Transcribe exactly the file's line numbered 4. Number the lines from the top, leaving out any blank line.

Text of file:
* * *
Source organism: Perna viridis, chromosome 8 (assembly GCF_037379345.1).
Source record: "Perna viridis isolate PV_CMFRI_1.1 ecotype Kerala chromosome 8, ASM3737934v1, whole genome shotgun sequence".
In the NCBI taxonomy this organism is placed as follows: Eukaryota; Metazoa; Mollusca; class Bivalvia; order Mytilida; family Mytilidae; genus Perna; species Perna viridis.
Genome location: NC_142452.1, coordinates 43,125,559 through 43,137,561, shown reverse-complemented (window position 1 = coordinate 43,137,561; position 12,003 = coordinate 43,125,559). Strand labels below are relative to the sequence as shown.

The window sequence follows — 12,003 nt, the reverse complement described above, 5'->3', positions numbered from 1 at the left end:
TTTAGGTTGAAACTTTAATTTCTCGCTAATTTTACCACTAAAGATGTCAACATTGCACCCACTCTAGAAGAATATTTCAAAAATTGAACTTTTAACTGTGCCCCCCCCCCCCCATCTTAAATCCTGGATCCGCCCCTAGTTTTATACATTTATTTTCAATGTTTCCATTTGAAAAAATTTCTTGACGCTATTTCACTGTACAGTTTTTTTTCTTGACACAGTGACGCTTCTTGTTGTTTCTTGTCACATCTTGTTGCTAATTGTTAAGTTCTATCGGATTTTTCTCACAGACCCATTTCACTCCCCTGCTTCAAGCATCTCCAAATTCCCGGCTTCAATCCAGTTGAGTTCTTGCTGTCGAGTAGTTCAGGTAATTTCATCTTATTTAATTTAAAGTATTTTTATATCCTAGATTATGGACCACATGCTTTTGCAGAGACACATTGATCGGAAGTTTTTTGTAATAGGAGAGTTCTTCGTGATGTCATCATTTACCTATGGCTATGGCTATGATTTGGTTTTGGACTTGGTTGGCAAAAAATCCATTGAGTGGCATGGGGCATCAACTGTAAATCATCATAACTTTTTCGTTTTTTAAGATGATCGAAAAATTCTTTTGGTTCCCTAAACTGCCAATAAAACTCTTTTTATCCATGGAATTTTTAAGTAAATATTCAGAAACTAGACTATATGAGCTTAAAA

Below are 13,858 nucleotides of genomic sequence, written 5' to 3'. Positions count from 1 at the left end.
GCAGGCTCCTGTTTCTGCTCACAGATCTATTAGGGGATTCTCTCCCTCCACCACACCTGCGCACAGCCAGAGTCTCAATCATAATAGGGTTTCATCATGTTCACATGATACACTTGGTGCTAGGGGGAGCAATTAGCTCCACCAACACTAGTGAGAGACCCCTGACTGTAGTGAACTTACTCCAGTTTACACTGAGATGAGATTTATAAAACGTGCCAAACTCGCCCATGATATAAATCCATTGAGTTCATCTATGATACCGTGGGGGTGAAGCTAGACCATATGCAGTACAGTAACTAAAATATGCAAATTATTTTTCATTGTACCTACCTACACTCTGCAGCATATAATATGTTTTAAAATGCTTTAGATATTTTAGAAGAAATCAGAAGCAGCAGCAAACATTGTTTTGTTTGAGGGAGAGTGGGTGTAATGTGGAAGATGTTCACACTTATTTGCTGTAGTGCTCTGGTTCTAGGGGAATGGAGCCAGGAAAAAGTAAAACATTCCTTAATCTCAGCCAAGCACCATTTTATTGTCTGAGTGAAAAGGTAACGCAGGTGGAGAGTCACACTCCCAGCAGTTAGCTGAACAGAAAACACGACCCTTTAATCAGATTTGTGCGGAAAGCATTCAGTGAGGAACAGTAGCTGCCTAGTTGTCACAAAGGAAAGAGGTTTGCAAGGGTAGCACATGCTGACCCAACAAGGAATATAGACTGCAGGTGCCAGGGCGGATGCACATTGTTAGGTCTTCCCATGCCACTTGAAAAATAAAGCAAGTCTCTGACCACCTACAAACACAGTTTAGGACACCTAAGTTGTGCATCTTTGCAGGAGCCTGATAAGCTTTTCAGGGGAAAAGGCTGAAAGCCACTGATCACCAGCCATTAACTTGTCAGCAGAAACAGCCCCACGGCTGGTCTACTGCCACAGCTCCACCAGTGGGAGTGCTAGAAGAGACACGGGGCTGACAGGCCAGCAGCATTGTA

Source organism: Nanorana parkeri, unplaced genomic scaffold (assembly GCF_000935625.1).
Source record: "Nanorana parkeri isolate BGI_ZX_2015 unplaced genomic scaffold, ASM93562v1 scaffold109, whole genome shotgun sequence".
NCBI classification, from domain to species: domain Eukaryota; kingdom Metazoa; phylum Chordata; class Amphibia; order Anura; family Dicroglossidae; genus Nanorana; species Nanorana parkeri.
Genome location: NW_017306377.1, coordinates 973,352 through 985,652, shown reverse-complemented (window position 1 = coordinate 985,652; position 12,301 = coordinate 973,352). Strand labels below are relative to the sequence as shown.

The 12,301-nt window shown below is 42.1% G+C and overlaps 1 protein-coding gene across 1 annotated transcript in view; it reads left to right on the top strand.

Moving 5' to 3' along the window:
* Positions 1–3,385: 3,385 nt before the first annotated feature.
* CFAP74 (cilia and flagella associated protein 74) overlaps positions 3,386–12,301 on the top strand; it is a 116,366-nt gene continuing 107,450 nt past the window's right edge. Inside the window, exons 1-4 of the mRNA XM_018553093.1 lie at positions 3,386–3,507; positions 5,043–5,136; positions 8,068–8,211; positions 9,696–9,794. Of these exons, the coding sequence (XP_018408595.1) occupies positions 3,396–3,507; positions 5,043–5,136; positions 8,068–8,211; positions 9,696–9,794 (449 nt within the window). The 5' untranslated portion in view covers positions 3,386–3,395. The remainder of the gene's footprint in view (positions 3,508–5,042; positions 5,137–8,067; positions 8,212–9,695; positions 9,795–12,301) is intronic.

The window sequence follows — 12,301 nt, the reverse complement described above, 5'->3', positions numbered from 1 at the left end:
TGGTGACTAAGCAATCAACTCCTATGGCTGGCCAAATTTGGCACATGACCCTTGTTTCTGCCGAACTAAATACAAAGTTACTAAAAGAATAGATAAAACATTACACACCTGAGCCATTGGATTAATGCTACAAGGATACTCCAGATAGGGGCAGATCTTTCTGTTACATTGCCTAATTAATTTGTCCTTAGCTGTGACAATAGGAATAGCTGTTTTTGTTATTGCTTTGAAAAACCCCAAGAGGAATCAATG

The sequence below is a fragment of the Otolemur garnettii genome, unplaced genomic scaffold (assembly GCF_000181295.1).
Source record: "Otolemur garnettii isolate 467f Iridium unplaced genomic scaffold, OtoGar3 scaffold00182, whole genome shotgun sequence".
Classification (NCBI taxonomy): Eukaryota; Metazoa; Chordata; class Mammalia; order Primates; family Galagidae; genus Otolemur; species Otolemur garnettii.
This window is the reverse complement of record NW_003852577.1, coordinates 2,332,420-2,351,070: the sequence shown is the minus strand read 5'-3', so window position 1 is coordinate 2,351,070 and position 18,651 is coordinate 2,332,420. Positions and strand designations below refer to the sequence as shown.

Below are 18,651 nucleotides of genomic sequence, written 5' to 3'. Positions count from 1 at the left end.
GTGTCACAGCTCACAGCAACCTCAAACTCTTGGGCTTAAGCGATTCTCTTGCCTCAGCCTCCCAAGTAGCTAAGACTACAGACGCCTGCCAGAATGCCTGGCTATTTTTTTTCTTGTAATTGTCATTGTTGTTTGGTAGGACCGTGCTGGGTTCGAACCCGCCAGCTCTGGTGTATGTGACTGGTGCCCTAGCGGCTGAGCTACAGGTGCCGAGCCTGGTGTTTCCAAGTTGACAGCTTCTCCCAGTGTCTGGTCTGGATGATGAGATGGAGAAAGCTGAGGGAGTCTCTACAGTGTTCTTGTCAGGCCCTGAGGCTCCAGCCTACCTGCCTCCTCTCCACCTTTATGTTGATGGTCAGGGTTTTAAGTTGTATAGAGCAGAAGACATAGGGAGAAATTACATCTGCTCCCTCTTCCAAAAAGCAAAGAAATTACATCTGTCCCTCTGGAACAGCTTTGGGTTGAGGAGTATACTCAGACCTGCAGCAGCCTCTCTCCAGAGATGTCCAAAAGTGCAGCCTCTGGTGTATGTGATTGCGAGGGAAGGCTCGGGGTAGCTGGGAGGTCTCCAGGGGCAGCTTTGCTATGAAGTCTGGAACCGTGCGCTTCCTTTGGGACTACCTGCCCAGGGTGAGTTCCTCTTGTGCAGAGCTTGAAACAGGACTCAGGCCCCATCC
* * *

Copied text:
Genome location: NC_142452.1, coordinates 43,125,559 through 43,137,561, shown reverse-complemented (window position 1 = coordinate 43,137,561; position 12,003 = coordinate 43,125,559). Strand labels below are relative to the sequence as shown.